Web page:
Stocks in Chinese Online Retailers, Restaurants Fall

China’s domestic market enjoyed a stable Friday overall.

Author: Belinda Zhou   

Shares in China-based restaurant operators, online travel agencies and online retailers were trading poorly in New York midday Friday as the outlook for the coronavirus in China remained uncertain. 

Online retail platform Pinduoduo Inc. (Nasdaq: PDD) dropped nearly 5% Friday morning with 60-day loss of 18% in its stock price. The market capitalization of Pinduoduo almost hit the red line of $40 billion, while stock in another online retailer, Baozun Inc. (Nasdaq: BZUN), declined 5% intraday, wiping out stock value of 28% in the past 60 days.

To compare, the largest two e-commerce giants Alibaba Group Holding Ltd. (NYSE: BABA; HKEX: 9988) and Inc. (Nasdaq: JD) traded down 2% and unchanged intraday Friday. Vipshop Holdings Ltd. (NYSE: VIPS) lost 2% on Friday morning. Since the outbreak of the coronavirus, Chinese citizens have avoided public gatherings, badly hurting restaurants. 

China's fast food chain operator Yum China Holdings Inc. (NYSE: YUMC) kept declining, falling 2% in midday trading Friday. The restaurant behemoth started to close more than 30% of its stores right before the Chinese New Year.

Luckin Coffee Inc.'s (Nasdaq: LK) stock declined more than 4% and then recovered Friday morning, impacted by another 66-page short-selling report on the company. Volatility increased as the fast-growing coffee chain reached one of its record highs in the past seven days, only then to plummet 11% on an 89-page unattributed short-seller report from Muddy Waters Research last Friday. On Tuesday, the stock gained 16%.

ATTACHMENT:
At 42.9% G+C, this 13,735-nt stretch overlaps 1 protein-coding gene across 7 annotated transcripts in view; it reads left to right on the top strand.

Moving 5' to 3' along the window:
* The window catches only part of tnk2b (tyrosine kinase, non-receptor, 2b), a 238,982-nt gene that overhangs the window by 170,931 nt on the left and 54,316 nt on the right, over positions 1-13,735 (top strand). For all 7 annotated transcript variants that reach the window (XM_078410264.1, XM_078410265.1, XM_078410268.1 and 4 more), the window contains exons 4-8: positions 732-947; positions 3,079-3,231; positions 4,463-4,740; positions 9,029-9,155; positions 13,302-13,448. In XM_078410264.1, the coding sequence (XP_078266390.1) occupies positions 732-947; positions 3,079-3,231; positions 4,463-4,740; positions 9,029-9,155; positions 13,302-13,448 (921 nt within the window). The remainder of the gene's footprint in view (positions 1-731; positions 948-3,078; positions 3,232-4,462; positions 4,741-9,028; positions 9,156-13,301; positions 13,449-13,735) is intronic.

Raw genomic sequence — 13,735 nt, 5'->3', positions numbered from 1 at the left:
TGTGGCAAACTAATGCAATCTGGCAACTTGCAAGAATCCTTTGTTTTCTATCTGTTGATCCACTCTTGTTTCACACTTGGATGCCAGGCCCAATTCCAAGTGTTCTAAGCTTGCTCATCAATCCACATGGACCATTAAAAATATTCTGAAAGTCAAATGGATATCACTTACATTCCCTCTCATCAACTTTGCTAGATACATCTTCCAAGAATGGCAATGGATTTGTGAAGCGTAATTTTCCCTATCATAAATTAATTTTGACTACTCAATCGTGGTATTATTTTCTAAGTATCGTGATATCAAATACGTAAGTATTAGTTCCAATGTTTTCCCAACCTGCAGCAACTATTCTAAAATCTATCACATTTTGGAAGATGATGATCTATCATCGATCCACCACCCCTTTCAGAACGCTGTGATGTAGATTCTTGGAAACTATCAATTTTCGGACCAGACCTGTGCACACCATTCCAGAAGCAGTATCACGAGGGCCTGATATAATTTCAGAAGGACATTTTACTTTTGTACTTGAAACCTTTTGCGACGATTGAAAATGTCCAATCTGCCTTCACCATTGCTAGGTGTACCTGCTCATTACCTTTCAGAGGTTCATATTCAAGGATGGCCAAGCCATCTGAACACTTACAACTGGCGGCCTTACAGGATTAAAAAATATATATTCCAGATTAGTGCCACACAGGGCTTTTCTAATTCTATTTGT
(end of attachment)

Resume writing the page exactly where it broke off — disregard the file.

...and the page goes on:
Qingdao city-based pet food producer TDH Holdings Inc. (Nasdaq: PETZ) was down 6% midday Friday after it soared 8% Thursday. Its stock price has remained nearly unchanged since early 2020. 

Online travel giant Group Ltd. (Nasdaq: TCOM) was down 1% as of midday.

Liang Zhou, one of China's regulators for the banking system, said Friday that the virus outbreak may negatively impact the restaurant, tourism, and catering sectors in the country with higher non-performing loan ratios. The debt ratio declined to 3.22% in 2019, a year-over-year decrease of 1%. However, more small and micro enterprises are likely to default in 2020, added Zhou.

China's domestic market had a stable Friday. The Shanghai Composite continued to increase 9 points, or 0.33%, to 2,875. The Shenzhen Composite remained almost unchanged, adding 10 points to 10,611. Hang Seng Index in Hong Kong lost 89 points to 27,404, down less than 1%.

The Chinese government took action to boost the economy this week, calling on banks to ensure that interest rates are below 1.6% to targeted companies on Friday and promising to cut taxes to select companies. Beijing also announced to slash tariffs in half on $75 billion of U.S. imports on Thursday. Repo rates were cut and 1.2 trillion yuan was injected secure the liquidity of banking system on Monday.

Stocks in New York were dropping as of midday Friday despite the strong labor data. Employers added 225,000 jobs in January and wages rose 3.1% higher than one year ago, which may lower the possibility of an interest rate cut. 

The Dow Jones, the S&P 500 and the tech-heavy Nasdaq Composite were all down slightly as of midday Friday.